This Osprey had a good catch – I would have been proud of that fish. He was taking it home – I am surprised he could carry a weight like that.
How would this be in your backyard? After a long hot walk to get to the waterfalls at Manning Gorge, a long cool swim is very welcome. Fortunately no crocodiles are here.
I went down to Quindalup this morning because there were some great clouds around – rain squalls etc. Unfortunately my camera had been in a warm house overnight, and once out in the air, I started getting condensation on the lens. It ruined a few of the shots, but I quite liked this one – almost a “classic” Quindalup boat ramp shot.
This was taken in June last year.
On an historical note, Picquet was an officer on one of Baudin’s ships (the Geographe and the Naturaliste) which visited this coast around 1801. At the time Baudin described Picquet as “an amiable fellow”. By the end of the voyage the relationship had soured. At one stage Picquet drew his sword on Baudin, and faced court martial on return to France. He was saved by Baudin’s death on the return journey, and the fact that the other officers refused to testify against him.
This image won a bronze award in the 2011 Epson International Photographic Pano Awards.
I seem to be on a Canal Rocks theme at the moment. It is the closest part of the coast to where I live and I can duck down there in a few minutes, so it becomes the choice when I make a last minute decision to go out. This was taken Friday evening, just after the sun had set. About 5 minutes after the sun sank behind the rocks the sky came alive. This lasted for about 3 minutes. Ideally I would like to have been a couple of metres to the right, but I would get very wet if I tried!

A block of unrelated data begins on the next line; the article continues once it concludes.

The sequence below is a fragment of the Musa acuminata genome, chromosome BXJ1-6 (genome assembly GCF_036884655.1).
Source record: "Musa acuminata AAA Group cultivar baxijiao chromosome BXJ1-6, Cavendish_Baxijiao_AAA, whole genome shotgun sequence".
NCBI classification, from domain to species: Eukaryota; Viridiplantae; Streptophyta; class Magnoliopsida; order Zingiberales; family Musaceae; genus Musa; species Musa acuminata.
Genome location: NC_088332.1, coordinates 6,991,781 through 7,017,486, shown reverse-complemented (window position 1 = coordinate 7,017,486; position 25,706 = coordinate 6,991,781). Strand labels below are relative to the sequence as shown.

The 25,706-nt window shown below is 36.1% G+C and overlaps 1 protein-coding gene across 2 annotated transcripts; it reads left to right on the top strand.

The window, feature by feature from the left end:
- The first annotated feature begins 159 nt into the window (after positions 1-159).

The title of the post relates to the fact that the water under the bridge is always moving, even on the calmest of days.
The Willyabrup cliffs are used by rock climbers and abseilers. This is a 2 second exposure at f22. On checking the Exif I found out why I needed F22 – I had left the ISO at 800 from a previous shoot. That’s a problem with the modern DSLR – there are so many settings that it is easy to forget something! There’s nothing worse though than getting home after a good shoot to find that the photos are unuseable because you forgot to set something! Fortunately this one was OK.
The late afternoon sun gives the cliffs a nice warm glow.